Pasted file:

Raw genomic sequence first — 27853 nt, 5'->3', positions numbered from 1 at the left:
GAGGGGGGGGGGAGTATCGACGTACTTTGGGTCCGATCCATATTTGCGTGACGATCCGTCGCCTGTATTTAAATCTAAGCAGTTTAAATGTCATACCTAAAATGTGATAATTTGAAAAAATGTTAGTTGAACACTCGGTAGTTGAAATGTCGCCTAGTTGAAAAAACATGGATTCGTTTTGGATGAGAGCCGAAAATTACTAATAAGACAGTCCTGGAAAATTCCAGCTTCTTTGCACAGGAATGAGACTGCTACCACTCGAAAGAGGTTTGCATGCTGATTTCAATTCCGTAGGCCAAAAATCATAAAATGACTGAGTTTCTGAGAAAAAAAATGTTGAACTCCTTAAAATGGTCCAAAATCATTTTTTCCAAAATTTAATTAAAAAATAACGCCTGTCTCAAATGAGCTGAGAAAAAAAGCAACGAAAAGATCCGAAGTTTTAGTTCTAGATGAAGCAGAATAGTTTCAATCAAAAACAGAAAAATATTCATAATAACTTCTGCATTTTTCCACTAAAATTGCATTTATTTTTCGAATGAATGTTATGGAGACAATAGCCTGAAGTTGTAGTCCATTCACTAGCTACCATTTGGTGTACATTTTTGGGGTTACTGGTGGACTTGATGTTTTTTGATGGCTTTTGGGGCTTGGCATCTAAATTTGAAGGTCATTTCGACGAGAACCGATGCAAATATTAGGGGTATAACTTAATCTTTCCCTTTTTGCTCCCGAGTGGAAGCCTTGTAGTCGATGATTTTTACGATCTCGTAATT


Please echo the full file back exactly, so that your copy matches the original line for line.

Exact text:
Raw genomic sequence first — 27853 nt, 5'->3', positions numbered from 1 at the left:
GAGGGGGGGGGGAGTATCGACGTACTTTGGGTCCGATCCATATTTGCGTGACGATCCGTCGCCTGTATTTAAATCTAAGCAGTTTAAATGTCATACCTAAAATGTGATAATTTGAAAAAATGTTAGTTGAACACTCGGTAGTTGAAATGTCGCCTAGTTGAAAAAACATGGATTCGTTTTGGATGAGAGCCGAAAATTACTAATAAGACAGTCCTGGAAAATTCCAGCTTCTTTGCACAGGAATGAGACTGCTACCACTCGAAAGAGGTTTGCATGCTGATTTCAATTCCGTAGGCCAAAAATCATAAAATGACTGAGTTTCTGAGAAAAAAAATGTTGAACTCCTTAAAATGGTCCAAAATCATTTTTTCCAAAATTTAATTAAAAAATAACGCCTGTCTCAAATGAGCTGAGAAAAAAAGCAACGAAAAGATCCGAAGTTTTAGTTCTAGATGAAGCAGAATAGTTTCAATCAAAAACAGAAAAATATTCATAATAACTTCTGCATTTTTCCACTAAAATTGCATTTATTTTTCGAATGAATGTTATGGAGACAATAGCCTGAAGTTGTAGTCCATTCACTAGCTACCATTTGGTGTACATTTTTGGGGTTACTGGTGGACTTGATGTTTTTTGATGGCTTTTGGGGCTTGGCATCTAAATTTGAAGGTCATTTCGACGAGAACCGATGCAAATATTAGGGGTATAACTTAATCTTTCCCTTTTTGCTCCCGAGTGGAAGCCTTGTAGTCGATGATTTTTACGATCTCGTAATT